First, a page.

For a radioactive decay reacn. :
X -> Y + q a ( where q is the no. of stoichiometric coefficient )
Following graph was observed :
http://img849.imageshack.us/i/62431305.png/

If the ratio of the volume of the emitted helium gas at different time t1 and t2 be 1/2 . Find the value of q.

1
kunl ·

is Y =Helium?

6
AKHIL ·

:)

actually woh a ki jagah alpha hai

sorry for that...
:P

1
kunl ·

LOL!....this time i must say for first time in life i was NOT DUMB...i really felt the questuion needed more to decide :P[3]
now let me try my hands on it!

1
kunl ·

wow this turned out to be pretty interesting

but too long see i will give u the final equations try to sole them and hopefully that would yield required answer

equation-(i)k*(t2-t1)=ln[(1-y)/(1-x)]
eqution-(ii)y/x=2
equation-(iii)k*a*q-k*V=dV/dt.......limits of integration are for V from qax to qay and for time from t1 to t2!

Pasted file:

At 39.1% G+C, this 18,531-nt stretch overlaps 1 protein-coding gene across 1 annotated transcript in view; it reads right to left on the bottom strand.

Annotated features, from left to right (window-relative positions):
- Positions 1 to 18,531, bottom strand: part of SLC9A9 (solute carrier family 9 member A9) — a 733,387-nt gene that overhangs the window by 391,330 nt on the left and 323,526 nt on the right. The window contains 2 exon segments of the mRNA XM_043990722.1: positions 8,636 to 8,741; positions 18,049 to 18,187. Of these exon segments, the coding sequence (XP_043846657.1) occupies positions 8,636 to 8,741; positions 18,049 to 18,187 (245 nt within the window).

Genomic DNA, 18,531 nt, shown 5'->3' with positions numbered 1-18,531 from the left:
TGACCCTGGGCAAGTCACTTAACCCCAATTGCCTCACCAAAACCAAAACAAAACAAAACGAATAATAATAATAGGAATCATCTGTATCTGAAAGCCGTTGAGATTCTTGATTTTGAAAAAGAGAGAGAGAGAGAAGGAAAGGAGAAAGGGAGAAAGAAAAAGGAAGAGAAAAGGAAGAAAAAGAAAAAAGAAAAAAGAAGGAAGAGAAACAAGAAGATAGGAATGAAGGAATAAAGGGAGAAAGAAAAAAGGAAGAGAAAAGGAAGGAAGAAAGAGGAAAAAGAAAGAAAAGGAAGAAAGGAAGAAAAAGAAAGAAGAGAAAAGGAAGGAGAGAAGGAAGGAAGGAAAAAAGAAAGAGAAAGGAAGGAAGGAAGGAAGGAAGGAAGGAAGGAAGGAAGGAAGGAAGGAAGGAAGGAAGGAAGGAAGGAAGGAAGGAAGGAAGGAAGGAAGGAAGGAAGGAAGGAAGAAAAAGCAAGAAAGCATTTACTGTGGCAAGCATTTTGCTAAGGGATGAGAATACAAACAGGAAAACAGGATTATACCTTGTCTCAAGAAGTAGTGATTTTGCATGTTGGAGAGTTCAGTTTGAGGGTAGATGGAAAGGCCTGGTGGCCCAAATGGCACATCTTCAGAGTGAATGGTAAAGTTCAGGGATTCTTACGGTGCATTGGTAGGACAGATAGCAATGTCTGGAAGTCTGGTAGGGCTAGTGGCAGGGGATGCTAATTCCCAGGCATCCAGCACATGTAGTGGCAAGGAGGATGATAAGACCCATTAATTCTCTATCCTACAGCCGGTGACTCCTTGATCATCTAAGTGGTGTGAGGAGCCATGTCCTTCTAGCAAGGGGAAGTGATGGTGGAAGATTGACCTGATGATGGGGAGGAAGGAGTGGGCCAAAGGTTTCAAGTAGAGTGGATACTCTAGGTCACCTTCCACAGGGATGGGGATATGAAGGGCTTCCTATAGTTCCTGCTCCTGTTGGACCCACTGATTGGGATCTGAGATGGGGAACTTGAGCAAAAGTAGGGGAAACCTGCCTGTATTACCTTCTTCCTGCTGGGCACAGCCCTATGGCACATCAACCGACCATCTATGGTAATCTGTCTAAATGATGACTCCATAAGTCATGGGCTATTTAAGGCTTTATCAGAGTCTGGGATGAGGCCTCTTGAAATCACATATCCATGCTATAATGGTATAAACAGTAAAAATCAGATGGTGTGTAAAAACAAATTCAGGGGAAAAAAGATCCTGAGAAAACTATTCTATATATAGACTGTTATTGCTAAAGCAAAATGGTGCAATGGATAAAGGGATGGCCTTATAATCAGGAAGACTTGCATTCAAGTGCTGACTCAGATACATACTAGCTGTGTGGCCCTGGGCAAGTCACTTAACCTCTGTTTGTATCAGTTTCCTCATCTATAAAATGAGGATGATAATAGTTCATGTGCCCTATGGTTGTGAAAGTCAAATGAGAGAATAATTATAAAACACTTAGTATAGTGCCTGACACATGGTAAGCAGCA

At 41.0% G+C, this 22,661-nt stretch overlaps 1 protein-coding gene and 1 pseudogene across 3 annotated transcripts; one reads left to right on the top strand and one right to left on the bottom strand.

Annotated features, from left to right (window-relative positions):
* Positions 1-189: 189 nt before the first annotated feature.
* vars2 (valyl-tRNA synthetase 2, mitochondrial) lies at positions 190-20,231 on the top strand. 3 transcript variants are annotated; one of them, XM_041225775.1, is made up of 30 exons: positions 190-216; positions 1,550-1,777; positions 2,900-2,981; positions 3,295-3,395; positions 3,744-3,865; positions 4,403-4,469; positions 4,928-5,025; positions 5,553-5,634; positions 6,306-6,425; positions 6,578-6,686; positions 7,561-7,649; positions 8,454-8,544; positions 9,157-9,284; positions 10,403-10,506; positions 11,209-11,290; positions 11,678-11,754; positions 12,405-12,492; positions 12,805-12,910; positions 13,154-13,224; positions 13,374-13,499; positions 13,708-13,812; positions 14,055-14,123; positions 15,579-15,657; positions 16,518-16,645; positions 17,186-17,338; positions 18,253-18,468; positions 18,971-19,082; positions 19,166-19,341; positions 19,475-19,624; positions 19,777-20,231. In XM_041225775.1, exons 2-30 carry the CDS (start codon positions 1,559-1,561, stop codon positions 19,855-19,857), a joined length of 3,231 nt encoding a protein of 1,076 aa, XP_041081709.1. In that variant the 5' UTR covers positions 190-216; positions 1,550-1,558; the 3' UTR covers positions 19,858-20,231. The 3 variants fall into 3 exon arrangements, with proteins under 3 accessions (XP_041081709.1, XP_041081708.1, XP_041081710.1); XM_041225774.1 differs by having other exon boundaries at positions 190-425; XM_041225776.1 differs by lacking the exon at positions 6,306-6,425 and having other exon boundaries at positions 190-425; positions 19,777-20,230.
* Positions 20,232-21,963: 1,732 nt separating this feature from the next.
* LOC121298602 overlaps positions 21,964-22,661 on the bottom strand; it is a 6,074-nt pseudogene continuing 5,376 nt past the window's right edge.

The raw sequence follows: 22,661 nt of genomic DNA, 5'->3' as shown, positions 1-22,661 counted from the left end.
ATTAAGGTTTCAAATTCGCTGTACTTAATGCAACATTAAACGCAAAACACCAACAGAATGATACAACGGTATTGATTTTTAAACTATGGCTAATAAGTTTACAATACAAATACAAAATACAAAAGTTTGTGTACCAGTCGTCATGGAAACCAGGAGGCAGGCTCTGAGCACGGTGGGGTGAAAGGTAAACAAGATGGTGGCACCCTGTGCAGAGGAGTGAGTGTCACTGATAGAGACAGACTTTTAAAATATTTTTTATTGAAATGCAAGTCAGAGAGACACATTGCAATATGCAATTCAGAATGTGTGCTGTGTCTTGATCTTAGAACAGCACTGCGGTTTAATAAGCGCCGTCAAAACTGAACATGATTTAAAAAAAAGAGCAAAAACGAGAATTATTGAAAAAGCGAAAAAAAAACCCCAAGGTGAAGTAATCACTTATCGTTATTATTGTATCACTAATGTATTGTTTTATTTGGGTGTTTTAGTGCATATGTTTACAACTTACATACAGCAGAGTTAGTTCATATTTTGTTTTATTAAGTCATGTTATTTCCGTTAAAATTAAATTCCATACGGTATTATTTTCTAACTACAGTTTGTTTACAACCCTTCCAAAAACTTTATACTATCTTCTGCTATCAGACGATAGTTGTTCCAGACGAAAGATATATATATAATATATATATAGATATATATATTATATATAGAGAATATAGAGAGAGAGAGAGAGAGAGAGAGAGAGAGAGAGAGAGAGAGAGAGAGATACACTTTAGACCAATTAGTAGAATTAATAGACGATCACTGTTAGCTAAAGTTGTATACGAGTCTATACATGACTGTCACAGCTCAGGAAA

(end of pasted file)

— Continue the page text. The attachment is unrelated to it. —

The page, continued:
this would yield the answer as far as i think!

6
AKHIL ·

wud u like to xplain a little plzz??
thoda samjha to de yaar!!

1
kunl ·

natural method use kiya maine when nothing works we start from first principles
take initial concentration a and do all the lengthy mole concept wala jhamela at t1 and t2 then write it in terms of the equations u will get similar equations (if i did not do any mistake)! or may be even if u get different equations u might have assumed something different...but assumption is assumption and it is bound to get cancelled [3]so no worries!

6
AKHIL ·

arey got it finally!!

:)

1
kunl ·

explain me too [1]

6
AKHIL ·

:D

ok i did it this way

X -> Y + q \alpha

at t1 a-x x qx
at t2 a-y y qy

at t1 , a-x = qx

x = (a+1)/2

similarly at t2 y = a/2

vol. of gas is directly proportional to no. of moles of gas

so i found qx / qy

so x/y = 2/q+1

and hence q = 3

hope i m correct
:)

1
kunl ·

at t1 , a-x = qx how?

1
kunl ·

@akhil